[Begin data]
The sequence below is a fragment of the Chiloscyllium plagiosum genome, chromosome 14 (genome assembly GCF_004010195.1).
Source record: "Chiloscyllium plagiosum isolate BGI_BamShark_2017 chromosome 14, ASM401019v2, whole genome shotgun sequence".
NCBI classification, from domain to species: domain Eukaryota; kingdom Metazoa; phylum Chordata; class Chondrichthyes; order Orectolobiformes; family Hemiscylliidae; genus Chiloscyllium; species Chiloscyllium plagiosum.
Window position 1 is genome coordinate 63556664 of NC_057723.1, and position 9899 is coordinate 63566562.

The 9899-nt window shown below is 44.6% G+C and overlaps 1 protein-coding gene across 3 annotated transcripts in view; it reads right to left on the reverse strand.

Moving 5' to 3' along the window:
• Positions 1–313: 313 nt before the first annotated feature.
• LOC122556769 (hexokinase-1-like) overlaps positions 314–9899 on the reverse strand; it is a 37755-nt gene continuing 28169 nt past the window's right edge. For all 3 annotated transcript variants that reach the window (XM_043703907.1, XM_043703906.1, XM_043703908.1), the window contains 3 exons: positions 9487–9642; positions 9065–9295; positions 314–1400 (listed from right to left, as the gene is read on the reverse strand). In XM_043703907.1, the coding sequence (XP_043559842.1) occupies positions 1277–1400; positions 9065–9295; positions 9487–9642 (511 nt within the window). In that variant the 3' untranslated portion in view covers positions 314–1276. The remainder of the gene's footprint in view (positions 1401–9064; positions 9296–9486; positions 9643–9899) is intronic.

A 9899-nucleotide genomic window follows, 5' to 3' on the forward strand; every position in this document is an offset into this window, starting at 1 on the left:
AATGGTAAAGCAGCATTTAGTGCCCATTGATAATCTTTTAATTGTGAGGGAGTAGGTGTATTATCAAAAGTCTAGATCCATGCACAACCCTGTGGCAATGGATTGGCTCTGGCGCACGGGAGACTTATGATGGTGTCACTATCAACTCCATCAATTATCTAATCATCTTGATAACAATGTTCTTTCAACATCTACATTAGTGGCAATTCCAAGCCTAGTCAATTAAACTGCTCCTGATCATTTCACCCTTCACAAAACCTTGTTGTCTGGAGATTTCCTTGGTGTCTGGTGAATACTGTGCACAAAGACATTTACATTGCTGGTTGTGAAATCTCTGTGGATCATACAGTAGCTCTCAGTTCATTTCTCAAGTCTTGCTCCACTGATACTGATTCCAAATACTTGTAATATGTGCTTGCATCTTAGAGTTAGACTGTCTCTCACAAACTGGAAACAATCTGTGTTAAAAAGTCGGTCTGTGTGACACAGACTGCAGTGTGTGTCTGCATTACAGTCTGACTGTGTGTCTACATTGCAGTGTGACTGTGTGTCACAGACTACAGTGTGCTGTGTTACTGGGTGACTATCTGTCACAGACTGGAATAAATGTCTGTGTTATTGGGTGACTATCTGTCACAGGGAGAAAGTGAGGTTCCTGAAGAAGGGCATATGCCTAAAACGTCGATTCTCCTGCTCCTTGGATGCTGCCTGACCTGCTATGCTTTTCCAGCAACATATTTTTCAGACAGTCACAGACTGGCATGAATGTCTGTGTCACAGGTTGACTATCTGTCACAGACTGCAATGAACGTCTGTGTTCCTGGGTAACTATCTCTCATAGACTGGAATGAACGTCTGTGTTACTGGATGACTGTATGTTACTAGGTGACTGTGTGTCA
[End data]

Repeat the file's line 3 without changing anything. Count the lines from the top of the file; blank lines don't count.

NCBI classification, from domain to species: domain Eukaryota; kingdom Metazoa; phylum Chordata; class Chondrichthyes; order Orectolobiformes; family Hemiscylliidae; genus Chiloscyllium; species Chiloscyllium plagiosum.